"Patients presenting with deliberate self harm can be safely trained to self-administer acupuncture as an alternative coping skill. Acceptability and effectiveness may vary between patients depending on the complex motives underlying their self-harming behavior. While the pilot study was designed to explore the feasibility of the intervention, results from this limited sample suggest that use of self-administered acupuncture may reduce the frequency of self harming behavior and reduce emotional distress as measured using the BDI."

    Self-administered acupuncture as an alternative to deliberate self-harm: a feasibility study - PubMed
    mysticblu21 likes this.
  3. Linda Zimmer

    Linda Zimmer Newbie

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    People with mental illness gets too lazy,, I know it, forget about Excercise, people with chronic depression do not clean the dishes they eat and they don't even take care of themselves, of course Excercise helps but in order to get that Excercise spirit in a depressed person is beyond human,, the only way to cure depression is move on with faith hoping everything works fine, and that is the hardest thing to do, my words only make sense to a person who experienced chronic depression over a very long time, others will never know it, you need to be inside the body of a depressed person to known what it is really.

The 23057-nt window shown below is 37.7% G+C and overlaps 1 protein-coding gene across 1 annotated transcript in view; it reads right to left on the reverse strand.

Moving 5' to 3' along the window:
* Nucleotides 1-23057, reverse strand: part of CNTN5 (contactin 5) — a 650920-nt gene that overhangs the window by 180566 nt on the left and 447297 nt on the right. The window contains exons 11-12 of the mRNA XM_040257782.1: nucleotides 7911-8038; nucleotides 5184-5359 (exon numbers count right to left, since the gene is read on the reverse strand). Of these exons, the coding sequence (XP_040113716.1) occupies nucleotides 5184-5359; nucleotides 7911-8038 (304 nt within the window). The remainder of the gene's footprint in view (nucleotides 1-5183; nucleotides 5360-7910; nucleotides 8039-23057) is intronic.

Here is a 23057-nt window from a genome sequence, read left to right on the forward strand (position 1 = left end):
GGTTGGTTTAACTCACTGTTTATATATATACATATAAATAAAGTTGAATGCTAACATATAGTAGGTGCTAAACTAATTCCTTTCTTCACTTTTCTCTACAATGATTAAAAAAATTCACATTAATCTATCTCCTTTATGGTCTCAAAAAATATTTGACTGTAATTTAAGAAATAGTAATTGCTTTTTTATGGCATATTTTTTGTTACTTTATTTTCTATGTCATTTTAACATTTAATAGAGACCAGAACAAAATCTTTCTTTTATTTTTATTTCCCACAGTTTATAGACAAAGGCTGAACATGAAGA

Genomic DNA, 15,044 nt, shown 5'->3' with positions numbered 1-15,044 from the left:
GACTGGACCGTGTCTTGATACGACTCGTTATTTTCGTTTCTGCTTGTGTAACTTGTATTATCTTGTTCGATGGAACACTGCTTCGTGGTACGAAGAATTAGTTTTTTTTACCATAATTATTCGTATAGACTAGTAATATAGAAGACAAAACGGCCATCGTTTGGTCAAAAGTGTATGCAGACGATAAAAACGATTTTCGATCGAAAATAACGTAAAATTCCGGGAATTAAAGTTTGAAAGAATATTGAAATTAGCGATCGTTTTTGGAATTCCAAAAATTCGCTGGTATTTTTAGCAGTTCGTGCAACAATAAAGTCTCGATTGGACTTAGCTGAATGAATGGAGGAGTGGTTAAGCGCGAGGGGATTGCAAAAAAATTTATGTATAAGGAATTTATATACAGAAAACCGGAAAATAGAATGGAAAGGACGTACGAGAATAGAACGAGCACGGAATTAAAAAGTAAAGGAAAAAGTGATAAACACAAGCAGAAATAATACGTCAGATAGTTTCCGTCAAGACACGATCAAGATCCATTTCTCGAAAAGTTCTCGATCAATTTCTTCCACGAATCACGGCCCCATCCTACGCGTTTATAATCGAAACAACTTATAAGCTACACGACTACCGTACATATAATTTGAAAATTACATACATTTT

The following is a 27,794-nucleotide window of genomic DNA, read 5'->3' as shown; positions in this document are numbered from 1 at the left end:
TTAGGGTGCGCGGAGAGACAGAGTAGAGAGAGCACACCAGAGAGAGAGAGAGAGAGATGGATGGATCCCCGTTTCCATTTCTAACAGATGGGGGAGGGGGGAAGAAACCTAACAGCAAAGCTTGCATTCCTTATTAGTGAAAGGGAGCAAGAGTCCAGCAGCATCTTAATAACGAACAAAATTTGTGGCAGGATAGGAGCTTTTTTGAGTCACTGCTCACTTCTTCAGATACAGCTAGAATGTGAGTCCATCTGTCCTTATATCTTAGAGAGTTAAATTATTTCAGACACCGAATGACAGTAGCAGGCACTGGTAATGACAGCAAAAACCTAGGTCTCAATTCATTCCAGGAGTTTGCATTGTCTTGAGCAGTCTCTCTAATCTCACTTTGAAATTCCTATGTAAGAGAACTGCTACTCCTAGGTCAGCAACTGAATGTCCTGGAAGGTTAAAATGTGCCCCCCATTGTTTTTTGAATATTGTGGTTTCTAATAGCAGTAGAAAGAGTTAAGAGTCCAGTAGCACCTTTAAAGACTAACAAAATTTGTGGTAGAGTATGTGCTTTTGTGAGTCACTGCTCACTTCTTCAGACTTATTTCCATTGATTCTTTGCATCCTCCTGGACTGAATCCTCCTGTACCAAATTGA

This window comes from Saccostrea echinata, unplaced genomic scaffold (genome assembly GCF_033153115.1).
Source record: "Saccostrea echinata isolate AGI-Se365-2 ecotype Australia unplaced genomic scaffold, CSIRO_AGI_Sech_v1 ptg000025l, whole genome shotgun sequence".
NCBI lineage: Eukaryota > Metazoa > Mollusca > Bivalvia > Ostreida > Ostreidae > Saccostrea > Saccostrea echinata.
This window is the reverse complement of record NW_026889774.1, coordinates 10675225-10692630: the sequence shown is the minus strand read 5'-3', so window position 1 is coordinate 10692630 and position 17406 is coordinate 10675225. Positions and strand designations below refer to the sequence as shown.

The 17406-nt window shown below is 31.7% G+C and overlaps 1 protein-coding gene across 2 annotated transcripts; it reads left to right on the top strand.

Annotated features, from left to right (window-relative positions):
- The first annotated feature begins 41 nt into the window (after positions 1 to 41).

mysticblu21 likes this.
  4. JonJRR88

    JonJRR88 Members

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    if folks want to try a natural practitioner, you can try a Holistic MD, an Intregrative Medicine MD or an Osteopath.

    especially if folks are concerned...they are full medical professionals, but will also consider alternative therapies.

    It's a nice balance.